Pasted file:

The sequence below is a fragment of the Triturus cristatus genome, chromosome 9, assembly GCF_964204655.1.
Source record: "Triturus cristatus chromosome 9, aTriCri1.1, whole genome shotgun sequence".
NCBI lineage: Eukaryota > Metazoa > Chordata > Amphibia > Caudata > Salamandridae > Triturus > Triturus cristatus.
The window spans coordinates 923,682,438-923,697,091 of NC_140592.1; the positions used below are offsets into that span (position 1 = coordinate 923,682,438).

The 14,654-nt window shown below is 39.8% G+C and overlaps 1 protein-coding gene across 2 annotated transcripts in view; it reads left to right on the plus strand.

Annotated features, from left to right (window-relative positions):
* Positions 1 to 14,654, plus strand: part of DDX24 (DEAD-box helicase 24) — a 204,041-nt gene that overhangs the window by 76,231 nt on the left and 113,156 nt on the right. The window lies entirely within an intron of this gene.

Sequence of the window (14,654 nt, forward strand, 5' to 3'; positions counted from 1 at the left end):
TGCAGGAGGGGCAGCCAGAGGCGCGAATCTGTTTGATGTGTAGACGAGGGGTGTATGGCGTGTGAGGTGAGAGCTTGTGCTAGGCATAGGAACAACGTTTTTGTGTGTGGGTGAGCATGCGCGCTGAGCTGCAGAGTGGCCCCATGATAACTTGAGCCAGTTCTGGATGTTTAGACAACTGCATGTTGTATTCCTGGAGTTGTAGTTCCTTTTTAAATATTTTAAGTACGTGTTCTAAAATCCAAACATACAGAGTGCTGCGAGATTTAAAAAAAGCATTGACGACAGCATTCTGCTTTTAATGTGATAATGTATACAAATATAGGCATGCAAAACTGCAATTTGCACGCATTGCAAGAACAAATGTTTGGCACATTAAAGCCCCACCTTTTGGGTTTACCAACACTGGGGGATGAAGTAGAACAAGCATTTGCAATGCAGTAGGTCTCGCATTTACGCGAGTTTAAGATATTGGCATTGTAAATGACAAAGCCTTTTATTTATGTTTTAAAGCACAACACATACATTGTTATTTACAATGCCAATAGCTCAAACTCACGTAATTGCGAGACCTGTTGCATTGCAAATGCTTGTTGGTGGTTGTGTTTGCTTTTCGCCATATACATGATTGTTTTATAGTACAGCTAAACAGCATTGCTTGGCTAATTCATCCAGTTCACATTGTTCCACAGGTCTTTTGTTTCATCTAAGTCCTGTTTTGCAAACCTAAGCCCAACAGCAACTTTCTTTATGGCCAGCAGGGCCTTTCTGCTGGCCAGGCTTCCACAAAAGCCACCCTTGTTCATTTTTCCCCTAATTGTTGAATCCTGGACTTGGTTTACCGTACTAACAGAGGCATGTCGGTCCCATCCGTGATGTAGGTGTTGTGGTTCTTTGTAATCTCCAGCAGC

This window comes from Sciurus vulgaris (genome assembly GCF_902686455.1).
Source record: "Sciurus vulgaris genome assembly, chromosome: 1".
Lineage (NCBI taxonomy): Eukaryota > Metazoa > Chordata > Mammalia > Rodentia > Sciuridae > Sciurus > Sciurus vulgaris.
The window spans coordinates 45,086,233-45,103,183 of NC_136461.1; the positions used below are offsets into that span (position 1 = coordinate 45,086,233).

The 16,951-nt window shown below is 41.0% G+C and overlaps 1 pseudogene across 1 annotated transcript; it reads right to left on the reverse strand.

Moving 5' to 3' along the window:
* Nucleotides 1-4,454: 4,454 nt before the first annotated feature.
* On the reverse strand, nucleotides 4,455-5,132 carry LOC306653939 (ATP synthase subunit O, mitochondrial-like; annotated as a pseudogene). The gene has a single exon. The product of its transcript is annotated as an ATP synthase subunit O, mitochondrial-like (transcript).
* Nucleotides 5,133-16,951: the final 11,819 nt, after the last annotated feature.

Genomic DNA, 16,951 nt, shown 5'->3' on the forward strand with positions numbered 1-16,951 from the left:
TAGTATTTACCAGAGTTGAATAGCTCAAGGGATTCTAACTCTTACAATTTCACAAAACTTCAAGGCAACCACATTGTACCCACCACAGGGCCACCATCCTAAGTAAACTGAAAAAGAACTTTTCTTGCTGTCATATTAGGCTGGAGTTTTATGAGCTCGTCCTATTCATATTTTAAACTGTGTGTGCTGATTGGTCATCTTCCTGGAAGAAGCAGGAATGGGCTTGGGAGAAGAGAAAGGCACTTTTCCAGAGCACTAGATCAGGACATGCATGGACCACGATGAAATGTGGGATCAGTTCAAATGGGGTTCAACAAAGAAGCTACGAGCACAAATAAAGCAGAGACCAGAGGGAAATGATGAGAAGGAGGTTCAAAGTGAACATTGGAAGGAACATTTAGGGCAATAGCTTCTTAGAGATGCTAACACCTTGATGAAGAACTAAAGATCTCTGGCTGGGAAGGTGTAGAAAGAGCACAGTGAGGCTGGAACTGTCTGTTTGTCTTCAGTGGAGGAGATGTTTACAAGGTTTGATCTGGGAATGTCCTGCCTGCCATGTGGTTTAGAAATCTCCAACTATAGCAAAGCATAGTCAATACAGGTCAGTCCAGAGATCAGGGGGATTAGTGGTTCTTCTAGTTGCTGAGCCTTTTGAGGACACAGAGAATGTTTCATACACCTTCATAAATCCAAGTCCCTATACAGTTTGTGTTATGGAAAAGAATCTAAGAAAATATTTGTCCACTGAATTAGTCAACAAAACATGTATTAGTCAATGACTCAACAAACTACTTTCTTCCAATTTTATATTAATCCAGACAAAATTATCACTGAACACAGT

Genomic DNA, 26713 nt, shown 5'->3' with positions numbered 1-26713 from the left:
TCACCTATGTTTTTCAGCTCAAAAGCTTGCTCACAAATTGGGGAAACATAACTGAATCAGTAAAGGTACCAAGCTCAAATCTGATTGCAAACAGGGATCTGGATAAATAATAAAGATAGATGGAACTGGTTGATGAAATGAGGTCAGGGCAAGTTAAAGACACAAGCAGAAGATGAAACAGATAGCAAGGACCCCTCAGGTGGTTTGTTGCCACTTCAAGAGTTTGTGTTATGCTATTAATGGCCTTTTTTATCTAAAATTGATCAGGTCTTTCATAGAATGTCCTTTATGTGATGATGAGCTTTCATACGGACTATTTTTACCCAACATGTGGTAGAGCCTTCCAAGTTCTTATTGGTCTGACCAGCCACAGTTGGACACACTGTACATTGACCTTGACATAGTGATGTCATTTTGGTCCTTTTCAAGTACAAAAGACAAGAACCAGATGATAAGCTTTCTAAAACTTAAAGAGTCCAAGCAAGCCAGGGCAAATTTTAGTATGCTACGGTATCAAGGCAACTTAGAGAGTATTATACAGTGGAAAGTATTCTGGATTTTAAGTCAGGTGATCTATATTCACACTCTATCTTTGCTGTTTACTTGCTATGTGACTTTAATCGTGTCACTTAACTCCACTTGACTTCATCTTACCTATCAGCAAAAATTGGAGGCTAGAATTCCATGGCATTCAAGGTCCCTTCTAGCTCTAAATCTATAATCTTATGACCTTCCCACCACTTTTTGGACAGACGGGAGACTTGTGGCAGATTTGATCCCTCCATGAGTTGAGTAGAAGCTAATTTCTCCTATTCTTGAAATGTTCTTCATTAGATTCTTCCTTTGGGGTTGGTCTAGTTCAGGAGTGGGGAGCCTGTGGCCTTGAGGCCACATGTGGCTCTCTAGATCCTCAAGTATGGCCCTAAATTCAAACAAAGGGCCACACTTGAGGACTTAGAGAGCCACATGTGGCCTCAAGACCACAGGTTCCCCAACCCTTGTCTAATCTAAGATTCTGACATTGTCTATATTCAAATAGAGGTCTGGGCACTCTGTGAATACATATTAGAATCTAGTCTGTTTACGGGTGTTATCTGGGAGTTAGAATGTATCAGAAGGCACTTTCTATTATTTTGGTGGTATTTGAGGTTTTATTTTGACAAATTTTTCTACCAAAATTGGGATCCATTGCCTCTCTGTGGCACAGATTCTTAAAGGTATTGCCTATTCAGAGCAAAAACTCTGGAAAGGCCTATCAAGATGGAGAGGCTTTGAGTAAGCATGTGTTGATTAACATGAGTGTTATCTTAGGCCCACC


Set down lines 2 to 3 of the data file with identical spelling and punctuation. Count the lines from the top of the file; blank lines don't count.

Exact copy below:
Source record: "Triturus cristatus chromosome 9, aTriCri1.1, whole genome shotgun sequence".
NCBI lineage: Eukaryota > Metazoa > Chordata > Amphibia > Caudata > Salamandridae > Triturus > Triturus cristatus.